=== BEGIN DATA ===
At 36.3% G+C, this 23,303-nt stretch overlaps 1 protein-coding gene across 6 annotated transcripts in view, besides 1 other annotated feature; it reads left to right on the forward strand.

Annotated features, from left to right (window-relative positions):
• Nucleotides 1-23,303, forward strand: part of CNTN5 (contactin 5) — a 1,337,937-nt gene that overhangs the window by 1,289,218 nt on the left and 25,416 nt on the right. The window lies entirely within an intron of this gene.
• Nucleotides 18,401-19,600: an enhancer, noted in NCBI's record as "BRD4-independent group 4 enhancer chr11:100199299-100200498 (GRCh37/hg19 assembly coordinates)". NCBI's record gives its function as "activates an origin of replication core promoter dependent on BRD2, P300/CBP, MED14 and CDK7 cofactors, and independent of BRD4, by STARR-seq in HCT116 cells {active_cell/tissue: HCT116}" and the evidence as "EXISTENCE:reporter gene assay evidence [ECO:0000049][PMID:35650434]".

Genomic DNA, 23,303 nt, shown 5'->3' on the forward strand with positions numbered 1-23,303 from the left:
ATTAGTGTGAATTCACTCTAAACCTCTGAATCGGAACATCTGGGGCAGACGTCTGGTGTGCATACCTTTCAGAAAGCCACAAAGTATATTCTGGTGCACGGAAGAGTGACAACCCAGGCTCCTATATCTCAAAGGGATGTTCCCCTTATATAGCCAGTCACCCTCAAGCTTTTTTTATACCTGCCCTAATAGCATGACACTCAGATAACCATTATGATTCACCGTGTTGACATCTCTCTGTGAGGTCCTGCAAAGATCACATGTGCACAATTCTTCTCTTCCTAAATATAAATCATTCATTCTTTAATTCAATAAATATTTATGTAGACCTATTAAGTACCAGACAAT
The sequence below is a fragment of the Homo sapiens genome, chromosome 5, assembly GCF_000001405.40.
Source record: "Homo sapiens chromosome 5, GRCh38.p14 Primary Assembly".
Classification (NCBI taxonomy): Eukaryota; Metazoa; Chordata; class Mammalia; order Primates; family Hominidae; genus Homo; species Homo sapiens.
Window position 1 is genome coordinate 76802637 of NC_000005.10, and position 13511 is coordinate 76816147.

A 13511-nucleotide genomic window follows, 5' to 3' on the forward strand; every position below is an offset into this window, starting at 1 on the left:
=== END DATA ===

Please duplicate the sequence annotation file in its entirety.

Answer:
At 36.3% G+C, this 23,303-nt stretch overlaps 1 protein-coding gene across 6 annotated transcripts in view, besides 1 other annotated feature; it reads left to right on the forward strand.

Annotated features, from left to right (window-relative positions):
• Nucleotides 1-23,303, forward strand: part of CNTN5 (contactin 5) — a 1,337,937-nt gene that overhangs the window by 1,289,218 nt on the left and 25,416 nt on the right. The window lies entirely within an intron of this gene.
• Nucleotides 18,401-19,600: an enhancer, noted in NCBI's record as "BRD4-independent group 4 enhancer chr11:100199299-100200498 (GRCh37/hg19 assembly coordinates)". NCBI's record gives its function as "activates an origin of replication core promoter dependent on BRD2, P300/CBP, MED14 and CDK7 cofactors, and independent of BRD4, by STARR-seq in HCT116 cells {active_cell/tissue: HCT116}" and the evidence as "EXISTENCE:reporter gene assay evidence [ECO:0000049][PMID:35650434]".

Genomic DNA, 23,303 nt, shown 5'->3' on the forward strand with positions numbered 1-23,303 from the left:
ATTAGTGTGAATTCACTCTAAACCTCTGAATCGGAACATCTGGGGCAGACGTCTGGTGTGCATACCTTTCAGAAAGCCACAAAGTATATTCTGGTGCACGGAAGAGTGACAACCCAGGCTCCTATATCTCAAAGGGATGTTCCCCTTATATAGCCAGTCACCCTCAAGCTTTTTTTATACCTGCCCTAATAGCATGACACTCAGATAACCATTATGATTCACCGTGTTGACATCTCTCTGTGAGGTCCTGCAAAGATCACATGTGCACAATTCTTCTCTTCCTAAATATAAATCATTCATTCTTTAATTCAATAAATATTTATGTAGACCTATTAAGTACCAGACAAT
The sequence below is a fragment of the Homo sapiens genome, chromosome 5, assembly GCF_000001405.40.
Source record: "Homo sapiens chromosome 5, GRCh38.p14 Primary Assembly".
Classification (NCBI taxonomy): Eukaryota; Metazoa; Chordata; class Mammalia; order Primates; family Hominidae; genus Homo; species Homo sapiens.
Window position 1 is genome coordinate 76802637 of NC_000005.10, and position 13511 is coordinate 76816147.

A 13511-nucleotide genomic window follows, 5' to 3' on the forward strand; every position below is an offset into this window, starting at 1 on the left: